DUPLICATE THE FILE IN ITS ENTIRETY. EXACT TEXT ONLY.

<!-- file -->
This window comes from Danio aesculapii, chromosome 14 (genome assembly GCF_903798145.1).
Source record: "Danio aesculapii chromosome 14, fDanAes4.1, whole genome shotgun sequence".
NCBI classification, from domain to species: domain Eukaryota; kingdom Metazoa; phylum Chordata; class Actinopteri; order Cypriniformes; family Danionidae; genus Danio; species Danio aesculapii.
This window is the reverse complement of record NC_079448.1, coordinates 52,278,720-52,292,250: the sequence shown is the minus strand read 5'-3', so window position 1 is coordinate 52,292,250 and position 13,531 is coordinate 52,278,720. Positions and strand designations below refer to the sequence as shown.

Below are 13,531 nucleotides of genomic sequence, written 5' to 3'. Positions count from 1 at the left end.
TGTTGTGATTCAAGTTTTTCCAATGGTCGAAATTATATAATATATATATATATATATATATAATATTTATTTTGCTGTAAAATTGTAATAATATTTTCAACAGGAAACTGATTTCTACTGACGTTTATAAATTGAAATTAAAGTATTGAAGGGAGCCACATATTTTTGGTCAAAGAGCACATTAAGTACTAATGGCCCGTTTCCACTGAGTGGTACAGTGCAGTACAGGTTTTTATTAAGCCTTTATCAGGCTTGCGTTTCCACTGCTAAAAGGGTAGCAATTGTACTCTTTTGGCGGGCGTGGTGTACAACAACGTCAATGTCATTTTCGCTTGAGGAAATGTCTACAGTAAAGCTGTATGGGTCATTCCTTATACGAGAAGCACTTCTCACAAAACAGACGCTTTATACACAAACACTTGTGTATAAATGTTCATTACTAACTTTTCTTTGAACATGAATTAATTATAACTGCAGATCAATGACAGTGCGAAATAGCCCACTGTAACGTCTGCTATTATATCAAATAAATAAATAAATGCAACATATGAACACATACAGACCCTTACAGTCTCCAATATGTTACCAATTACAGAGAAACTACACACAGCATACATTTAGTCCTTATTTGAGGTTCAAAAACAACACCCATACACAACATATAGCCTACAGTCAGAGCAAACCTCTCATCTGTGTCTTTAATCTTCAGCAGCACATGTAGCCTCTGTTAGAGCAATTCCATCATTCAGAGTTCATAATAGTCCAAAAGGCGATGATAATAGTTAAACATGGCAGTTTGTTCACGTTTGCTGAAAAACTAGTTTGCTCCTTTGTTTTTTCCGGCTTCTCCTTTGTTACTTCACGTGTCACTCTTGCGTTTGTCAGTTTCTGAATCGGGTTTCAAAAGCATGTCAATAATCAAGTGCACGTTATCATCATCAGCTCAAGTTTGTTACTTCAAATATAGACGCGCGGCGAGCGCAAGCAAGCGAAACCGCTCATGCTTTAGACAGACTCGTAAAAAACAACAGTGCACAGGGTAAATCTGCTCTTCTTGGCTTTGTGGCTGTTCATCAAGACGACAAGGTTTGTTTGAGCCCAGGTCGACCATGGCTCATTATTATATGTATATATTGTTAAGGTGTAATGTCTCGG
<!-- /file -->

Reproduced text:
This window comes from Danio aesculapii, chromosome 14 (genome assembly GCF_903798145.1).
Source record: "Danio aesculapii chromosome 14, fDanAes4.1, whole genome shotgun sequence".
NCBI classification, from domain to species: domain Eukaryota; kingdom Metazoa; phylum Chordata; class Actinopteri; order Cypriniformes; family Danionidae; genus Danio; species Danio aesculapii.
This window is the reverse complement of record NC_079448.1, coordinates 52,278,720-52,292,250: the sequence shown is the minus strand read 5'-3', so window position 1 is coordinate 52,292,250 and position 13,531 is coordinate 52,278,720. Positions and strand designations below refer to the sequence as shown.

Below are 13,531 nucleotides of genomic sequence, written 5' to 3'. Positions count from 1 at the left end.
TGTTGTGATTCAAGTTTTTCCAATGGTCGAAATTATATAATATATATATATATATATATATAATATTTATTTTGCTGTAAAATTGTAATAATATTTTCAACAGGAAACTGATTTCTACTGACGTTTATAAATTGAAATTAAAGTATTGAAGGGAGCCACATATTTTTGGTCAAAGAGCACATTAAGTACTAATGGCCCGTTTCCACTGAGTGGTACAGTGCAGTACAGGTTTTTATTAAGCCTTTATCAGGCTTGCGTTTCCACTGCTAAAAGGGTAGCAATTGTACTCTTTTGGCGGGCGTGGTGTACAACAACGTCAATGTCATTTTCGCTTGAGGAAATGTCTACAGTAAAGCTGTATGGGTCATTCCTTATACGAGAAGCACTTCTCACAAAACAGACGCTTTATACACAAACACTTGTGTATAAATGTTCATTACTAACTTTTCTTTGAACATGAATTAATTATAACTGCAGATCAATGACAGTGCGAAATAGCCCACTGTAACGTCTGCTATTATATCAAATAAATAAATAAATGCAACATATGAACACATACAGACCCTTACAGTCTCCAATATGTTACCAATTACAGAGAAACTACACACAGCATACATTTAGTCCTTATTTGAGGTTCAAAAACAACACCCATACACAACATATAGCCTACAGTCAGAGCAAACCTCTCATCTGTGTCTTTAATCTTCAGCAGCACATGTAGCCTCTGTTAGAGCAATTCCATCATTCAGAGTTCATAATAGTCCAAAAGGCGATGATAATAGTTAAACATGGCAGTTTGTTCACGTTTGCTGAAAAACTAGTTTGCTCCTTTGTTTTTTCCGGCTTCTCCTTTGTTACTTCACGTGTCACTCTTGCGTTTGTCAGTTTCTGAATCGGGTTTCAAAAGCATGTCAATAATCAAGTGCACGTTATCATCATCAGCTCAAGTTTGTTACTTCAAATATAGACGCGCGGCGAGCGCAAGCAAGCGAAACCGCTCATGCTTTAGACAGACTCGTAAAAAACAACAGTGCACAGGGTAAATCTGCTCTTCTTGGCTTTGTGGCTGTTCATCAAGACGACAAGGTTTGTTTGAGCCCAGGTCGACCATGGCTCATTATTATATGTATATATTGTTAAGGTGTAATGTCTCGG